Finding Your Niche -Part 2

4.  Identify workplaces where your dream job might exist

Hopefully, you’ve started talking to people about what you dream of doing.   If so, you’ve figured out that they work in a variety of settings  and what you want to do is done in a variety of settings–maybe in government, nonprofits, small businesses, educational institutions.  Hopefully, your interviews have given you the flavor of how the job might be different, depending on the setting.  Although some settings may appeal more than others, based on what you’ve learned from your interviews, try to withhold judgement for now and get a sense of pro’s and cons’s of each setting.  You may be saying “I already know the two places in my area where I want to work,” and you may be absolutely on-target, but in this job market, and as someone who is shifting into a new career path, you may want to know not just the most hotly contested job arenas, but also the smaller, related arenas where you might have an easier time getting your foot in the door.

Action:  Here’s where you get to do some research.  You can start with the Occupational Outlook Handbook: http://www.bls.gov/oco/     This will give you a national perspective on the growth in jobs in your interest area as well as some suggestions on where these jobs exist.  Next, you can look up those settings in your geographic area.   As you search websites, look at mission statements, annual reports, strategic objectives. Make files for youself of this kind of background information.  Next, look at organizational charts and find the names and contact information of the folks heading up the departments in which your dream job could exist.  Add this to your files.  Review this information for each organization and ask yourself,  what you might have to contribute.  What problem can your unique experience help them solve?  Write down those ideas as well.  Prioritize the places that most appeal to you and where you have a rock-solid idea of where you fit and what you offer.

5.  Network, network, network

This is where you ask everyone you know who they know.  You’re now looking for links to people in your prioritized organizations and to people in the specific organizational units where you’d like to work.   If your network leads to the executives there, great Hold that information for step 7.  If it leads to others within the organization, that’s your starting place.  What’s important is knowing who is who!  You want to be sure you understand what the organization needs to move forward so that you can demonstrate how you can meet that need. Most importantly, You want to establish rapport and try to start a relationship with someone within each organization.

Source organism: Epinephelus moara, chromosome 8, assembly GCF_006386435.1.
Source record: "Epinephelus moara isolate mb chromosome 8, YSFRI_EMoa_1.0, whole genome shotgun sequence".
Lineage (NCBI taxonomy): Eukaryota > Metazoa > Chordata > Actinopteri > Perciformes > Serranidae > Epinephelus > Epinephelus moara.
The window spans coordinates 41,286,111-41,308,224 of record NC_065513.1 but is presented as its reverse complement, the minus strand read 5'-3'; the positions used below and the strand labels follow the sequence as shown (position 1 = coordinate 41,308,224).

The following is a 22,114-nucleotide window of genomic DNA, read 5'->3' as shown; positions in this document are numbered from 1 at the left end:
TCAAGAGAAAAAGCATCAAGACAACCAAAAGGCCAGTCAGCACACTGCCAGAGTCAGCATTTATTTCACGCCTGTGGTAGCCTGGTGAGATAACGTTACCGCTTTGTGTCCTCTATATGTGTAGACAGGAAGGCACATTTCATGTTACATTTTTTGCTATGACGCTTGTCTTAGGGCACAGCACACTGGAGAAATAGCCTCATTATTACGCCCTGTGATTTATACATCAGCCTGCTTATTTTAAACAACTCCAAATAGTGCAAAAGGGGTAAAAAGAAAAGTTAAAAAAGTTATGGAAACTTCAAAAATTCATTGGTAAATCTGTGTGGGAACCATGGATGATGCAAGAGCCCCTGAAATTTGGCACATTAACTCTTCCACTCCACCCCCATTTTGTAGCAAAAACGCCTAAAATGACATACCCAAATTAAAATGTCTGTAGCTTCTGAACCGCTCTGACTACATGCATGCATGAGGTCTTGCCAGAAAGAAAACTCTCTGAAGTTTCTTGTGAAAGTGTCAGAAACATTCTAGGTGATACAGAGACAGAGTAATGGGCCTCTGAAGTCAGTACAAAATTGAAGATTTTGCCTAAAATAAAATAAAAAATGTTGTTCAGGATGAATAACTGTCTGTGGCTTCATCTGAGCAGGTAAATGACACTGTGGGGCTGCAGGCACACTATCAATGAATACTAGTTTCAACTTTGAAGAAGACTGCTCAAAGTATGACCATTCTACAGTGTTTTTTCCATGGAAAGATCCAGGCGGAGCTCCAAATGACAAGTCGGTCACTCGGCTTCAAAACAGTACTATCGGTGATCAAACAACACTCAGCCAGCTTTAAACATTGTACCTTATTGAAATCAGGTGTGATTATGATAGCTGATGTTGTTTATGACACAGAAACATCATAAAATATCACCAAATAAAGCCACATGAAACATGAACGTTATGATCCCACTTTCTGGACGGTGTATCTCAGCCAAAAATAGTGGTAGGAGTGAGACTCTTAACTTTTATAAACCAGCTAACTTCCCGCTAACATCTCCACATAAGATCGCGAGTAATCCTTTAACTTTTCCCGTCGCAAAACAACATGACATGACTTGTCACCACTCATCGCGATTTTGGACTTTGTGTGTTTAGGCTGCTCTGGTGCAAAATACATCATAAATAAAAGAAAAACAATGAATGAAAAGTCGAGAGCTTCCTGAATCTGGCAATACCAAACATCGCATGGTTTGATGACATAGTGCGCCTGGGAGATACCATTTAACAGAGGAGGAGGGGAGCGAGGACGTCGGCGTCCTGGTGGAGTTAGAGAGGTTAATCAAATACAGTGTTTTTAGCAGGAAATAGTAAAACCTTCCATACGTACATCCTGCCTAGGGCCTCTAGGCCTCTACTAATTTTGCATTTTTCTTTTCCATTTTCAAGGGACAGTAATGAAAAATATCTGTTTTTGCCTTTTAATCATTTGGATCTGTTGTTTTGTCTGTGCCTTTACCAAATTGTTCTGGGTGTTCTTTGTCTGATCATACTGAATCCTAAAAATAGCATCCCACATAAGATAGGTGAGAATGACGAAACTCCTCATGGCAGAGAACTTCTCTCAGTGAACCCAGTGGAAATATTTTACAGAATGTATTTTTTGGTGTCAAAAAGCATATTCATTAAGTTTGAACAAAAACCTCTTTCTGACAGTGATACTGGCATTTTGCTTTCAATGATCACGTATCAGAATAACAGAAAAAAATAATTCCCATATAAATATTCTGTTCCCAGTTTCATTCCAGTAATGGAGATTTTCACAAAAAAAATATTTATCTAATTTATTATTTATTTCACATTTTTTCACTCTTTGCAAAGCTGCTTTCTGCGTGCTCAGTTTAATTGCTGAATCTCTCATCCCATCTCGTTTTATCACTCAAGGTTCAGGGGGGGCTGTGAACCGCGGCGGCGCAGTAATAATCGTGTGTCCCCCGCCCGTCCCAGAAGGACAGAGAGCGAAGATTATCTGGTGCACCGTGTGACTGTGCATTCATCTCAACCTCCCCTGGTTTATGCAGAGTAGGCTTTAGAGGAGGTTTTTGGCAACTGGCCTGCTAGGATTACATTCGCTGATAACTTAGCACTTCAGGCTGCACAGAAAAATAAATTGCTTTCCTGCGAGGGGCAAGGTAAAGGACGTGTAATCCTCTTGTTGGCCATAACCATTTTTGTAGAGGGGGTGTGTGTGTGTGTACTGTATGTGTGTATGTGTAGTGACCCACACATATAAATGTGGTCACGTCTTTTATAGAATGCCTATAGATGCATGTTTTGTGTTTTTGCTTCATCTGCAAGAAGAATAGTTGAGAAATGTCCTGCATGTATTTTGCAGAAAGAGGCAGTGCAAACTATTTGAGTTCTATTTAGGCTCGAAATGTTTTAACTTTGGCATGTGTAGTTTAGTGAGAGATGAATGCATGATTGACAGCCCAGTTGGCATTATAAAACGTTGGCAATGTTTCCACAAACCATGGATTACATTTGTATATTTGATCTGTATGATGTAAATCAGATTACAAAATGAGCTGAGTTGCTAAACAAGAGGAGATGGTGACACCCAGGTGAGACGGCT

Action:  Use your contacts as referrals to set up a round of informational interviews.   Ask for no more than 20 minutes and keep to that timeframe.   This time your questions should be specific to the organization.  You use this information to clarify what you learned in your web research, especially about goals, objectives and obstacles.    Try to identify an interest of your interviewee that gives you an excuse to follow up periodically–an article on team-building if they mentioned a challenging team situation or a website on ski conditions if that is an avocation of theirs.Be sure to send a thank you note to each interviewee immediately after each meeting.

6.  Identify a problem you can help the employer solve

This can be a double edged sword, so craft it carefully!  You need to demonstrate how your experience makes you the perfect person to help the organization move forward without coming across as a know-it-all who is insensitive to this unique organization’s needs and culture.  Especially if you are an older worker, you need to be sure you don’t feed the stereotype of some employers that you are vested in last decade’s solutions!

Action:  What you’re really selling is your experience with a wide range of approaches to a particular problem.  You need to craft 3-6 talking points that cover the following aspects:  State clearly the problem the organization is trying to address.  If you’re unsure, ask a question that helps clarify the issue from the organization’s perspective.   Next, describe briefly but specifically how your  experience with other organizations gives you a “20-thousand-foot perspective” which offers fresh strategies to the experts within the organization.    You should also be ready to describe your ability to follow through masterfully once the best approach is selected.